• Civility Matters – this project provides a DVD and published materials, wherein nationally recognized attorneys and judges discuss civility and professionalism to law schools, courtrooms, and bar associations nationwide
  • Masters in Trial – mock trials conducted in various cities 15 to 20 times per year
  • ABOTA Trial College – a rigorous school for aspiring trial attorneys. The program features intense instruction on trial presentation and technique with critiques by ABOTA members and judges.

Civics Programs are Tailored to:

  • Middle school
  • Teachers

3501 W. Alabama, Suite 200
Houston, Texas 77027
Phone: (713) 627-2698

Mission and goals: The American Heritage Education Foundation (AHEF) is a non-profit, non-partisan educational foundation (501.c.3) dedicated to the understanding and teaching of America's factual and philosophical heritage to promote constructive citizenship and Freedom, Unity, Progress, and Responsibility among our students and citizens. AHEF accomplishes this patriotic mission by writing, producing, and distributing FREE K-12 lesson plans to teachers, students, and families in all 50 states and through additional initiatives, programs, and partnerships.

Programs Developed/Distributed/Implemented: America's Heritage: An Adventure in Liberty is a tested lesson plan resource and supplement for Kindergarten-12th grade teachers of social studies, U. S. history, U. S. government, political science, economics, geography, speech, and/or related subjects. Written by fellow teachers, the resource consists of age-appropriate and modifiable lesson plans grouped into three separate books according to level: elementary, middle, and high school. Each elementary school lesson plan correlates practically with the nationally applicable Core Knowledge Skills (grades K-6) (national edition). The elementary school lesson plans include lessons about the colonists' experience under monarchy; the context for the writing of the Declaration of Independence; the creation of important American symbols, songs, and holidays; and the character traits modeled by great national leaders and presidents. Each middle and high school lesson plan correlates with the National Council for the Social Studies (NCSS) standards (national edition). The middle school lesson plans include lessons focusing on concepts within the Declaration of Independence, the Gettysburg Address, and other important texts and American symbols as well as the ideals for which many fought and sacrificed their lives. The high school lesson plans include lessons for in-depth analysis and understanding of the ideas, intentions, arguments, rights, and meanings addressed in significant texts from the Mayflower Compact and the Declaration of Independence to Federalist 47, the First Amendment, and a government letter on religious expression in public schools.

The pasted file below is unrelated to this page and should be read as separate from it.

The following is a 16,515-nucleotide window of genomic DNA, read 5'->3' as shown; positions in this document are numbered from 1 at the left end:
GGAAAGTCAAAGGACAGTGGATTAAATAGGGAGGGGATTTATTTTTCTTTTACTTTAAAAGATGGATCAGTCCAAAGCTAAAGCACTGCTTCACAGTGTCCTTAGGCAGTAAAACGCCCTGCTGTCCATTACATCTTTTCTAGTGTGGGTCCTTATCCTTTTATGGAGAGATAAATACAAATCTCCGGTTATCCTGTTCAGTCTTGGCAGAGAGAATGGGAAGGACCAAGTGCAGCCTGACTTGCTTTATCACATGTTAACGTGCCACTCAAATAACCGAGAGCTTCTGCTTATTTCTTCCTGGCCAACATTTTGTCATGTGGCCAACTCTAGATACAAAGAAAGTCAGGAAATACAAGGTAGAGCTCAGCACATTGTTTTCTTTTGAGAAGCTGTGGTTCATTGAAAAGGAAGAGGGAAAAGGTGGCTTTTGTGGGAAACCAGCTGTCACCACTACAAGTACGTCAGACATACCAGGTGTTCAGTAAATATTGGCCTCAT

4201 N. 24th Street
Suite 210
Phoenix, Arizona 85016-6288
Point of Contact: Joannie D. Collins, Director of Quality Enhancement
Phone: 602-340-7279

Mission and Goals: The Arizona Foundation for Legal Services & Education unites community partners, educators, and youth to help all Arizonans be competent, responsible citizens throughout their lives:

  1. To be informed with an appreciation of history and the fundamental processes of American democracy; an understanding of public issues; an awareness of personal rights and responsibilities; and ability to obtain information and think critically.
  2. To respectfully participate in communities while working with an array of cultural, social, political, and religious interests and beliefs.
  3. To hold the skills enabling respectful civil discourse, knowledge of processes for petitioning and protesting, and awareness of the responsibility of voting.
  4. To hold the civic virtues of concern for the rights of others, social responsibility, tolerance and respect, and belief in the capacity to make a difference.

Programs Developed/Distributed/Implemented: The Arizona Supreme Court and the Arizona Foundation for Legal Services and Education partner to develop and implement civic education programs that empower Arizona individuals, communities, and schools. The civic education programs include:

  • I-Civic-It!
  • Arizona Teen Association
  • Behind the Laws & Decisions
  • Connecting with Classrooms
  • Law Day
  • We the People: The Citizen & the Constitution
  • We the People: Project Citizen.

The unique aspects of the vast array include: crossing and intertwining generations, providing youth, adults, and senior citizens with increasing civic knowledge while engaging them; utilizing interactive technology for ease in access and efficiency in operations; recognizing accomplishments for al participants; encouraging partnerships with both private and public sectors; and, inviting all branches of government to participate in programs.

Civics Programs are Tailored to:

  • Elementary School
  • Middle School
  • High School
  • Adults
  • Teachers
  • Others
  • SROs and JPOs

Justice Building
625 Marshall Street
Little Rock, AR 72201
Point of Contact: Nick Shumate, Public Education Coordinator
Phone: 501-410-1935

Mission and Goals: The Judicial Branch Education Division of the Arkansas Administrative Office of the Courts recognizes the relationship between civics education and the effectiveness of the American justice system. It strives to develop programs that instill in students a sense of familiarity with the court system, respect for the rule of law, and ownership of their future.